Ann Coulter

Are you sitting down? Another ex-government official who was fired or demoted by Bush has written a book that ... is critical of Bush! Eureka! The latest offering is Richard Clarke's new CBS-Viacom book, "Against All Enemies," which gets only a 35 on "rate a record" because the words don't make sense and you can't dance to it.

As long as we're investigating everything, how about investigating why some loser no one has ever heard of is getting so much press coverage for yet another "tell-all" book attacking the Bush administration?

When an FBI agent with close, regular contact with President Clinton wrote his book, he was virtually blacklisted from the mainstream media. Upon the release of Gary Aldrich's book "Unlimited Access" in 1996, White House adviser George Stephanopoulos immediately called TV producers demanding that they give Aldrich no airtime. In terms of TV exposure, Aldrich's book might well have been titled "No Access Whatsoever."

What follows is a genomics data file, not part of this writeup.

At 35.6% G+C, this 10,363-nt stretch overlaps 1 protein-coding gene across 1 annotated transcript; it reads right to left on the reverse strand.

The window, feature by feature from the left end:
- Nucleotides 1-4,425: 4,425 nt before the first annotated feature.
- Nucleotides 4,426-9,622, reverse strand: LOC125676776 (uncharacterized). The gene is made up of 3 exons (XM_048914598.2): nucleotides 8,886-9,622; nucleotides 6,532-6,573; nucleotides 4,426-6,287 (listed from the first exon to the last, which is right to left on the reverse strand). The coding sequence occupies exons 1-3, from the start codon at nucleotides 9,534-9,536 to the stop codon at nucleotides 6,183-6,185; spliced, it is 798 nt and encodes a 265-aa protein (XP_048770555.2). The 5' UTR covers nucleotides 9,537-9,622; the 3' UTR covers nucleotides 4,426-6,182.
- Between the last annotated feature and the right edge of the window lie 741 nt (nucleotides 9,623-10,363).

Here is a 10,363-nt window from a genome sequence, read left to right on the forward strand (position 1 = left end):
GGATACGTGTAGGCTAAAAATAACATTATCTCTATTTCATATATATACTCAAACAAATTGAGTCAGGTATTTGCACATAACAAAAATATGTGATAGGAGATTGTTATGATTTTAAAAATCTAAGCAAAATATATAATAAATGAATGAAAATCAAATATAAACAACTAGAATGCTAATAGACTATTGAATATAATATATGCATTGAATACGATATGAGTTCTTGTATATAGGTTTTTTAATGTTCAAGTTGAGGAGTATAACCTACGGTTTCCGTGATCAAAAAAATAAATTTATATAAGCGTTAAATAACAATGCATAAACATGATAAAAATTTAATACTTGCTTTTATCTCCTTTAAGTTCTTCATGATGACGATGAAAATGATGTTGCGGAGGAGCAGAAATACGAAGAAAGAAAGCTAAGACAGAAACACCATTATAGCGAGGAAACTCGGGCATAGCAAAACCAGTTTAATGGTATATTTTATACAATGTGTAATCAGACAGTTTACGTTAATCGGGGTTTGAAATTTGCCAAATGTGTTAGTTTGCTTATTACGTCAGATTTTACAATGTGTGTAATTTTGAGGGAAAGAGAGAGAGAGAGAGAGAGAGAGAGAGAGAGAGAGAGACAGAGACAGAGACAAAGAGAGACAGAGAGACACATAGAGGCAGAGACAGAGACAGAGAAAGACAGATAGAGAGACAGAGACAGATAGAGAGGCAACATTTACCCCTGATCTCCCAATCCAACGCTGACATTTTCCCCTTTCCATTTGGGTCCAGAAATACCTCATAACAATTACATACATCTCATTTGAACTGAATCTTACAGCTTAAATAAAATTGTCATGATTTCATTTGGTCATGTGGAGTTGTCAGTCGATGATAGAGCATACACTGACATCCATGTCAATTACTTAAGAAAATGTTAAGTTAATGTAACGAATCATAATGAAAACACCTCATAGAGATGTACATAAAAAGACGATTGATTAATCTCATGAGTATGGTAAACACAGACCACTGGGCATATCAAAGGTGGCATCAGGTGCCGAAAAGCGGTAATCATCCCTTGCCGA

"Larry King Live" and NBC's "Dateline" abruptly canceled their scheduled interviews with Aldrich. Aldrich was mentioned on fewer than a dozen TV shows during the entire year of his book's release ? many with headlines like this one on CNN: "Even Conservatives Back Away From Aldrich's Book." That's almost as much TV as Lewinsky mouthpiece William Ginsburg did before breakfast on an average day. (Let's take a moment here to imagine the indignity of being known as "Monica Lewinsky's mouthpiece.")

But a "tell-all" book that attacks the Bush administration gets the author interviewed on CBS' "60 Minutes" (two segments), CNN's "American Morning" and ABC's "Good Morning America" with an "analysis" by George Stephanopoulos, no less. In the first few days of its release, Clarke's book was hyped on more than 200 TV shows.

In contrast to Aldrich's book, which was vindicated with a whoop just a few years later when the Monica Lewinsky scandal broke, many of Clarke's allegations were disproved within days of the book's release. Clarke claims, for example, that in early 2001, when he told President Bush's National Security Adviser Condoleezza Rice about al-Qaida, her "facial expression gave me the impression that she had never heard the term before." (If only she used botox like Sen. Kerry!)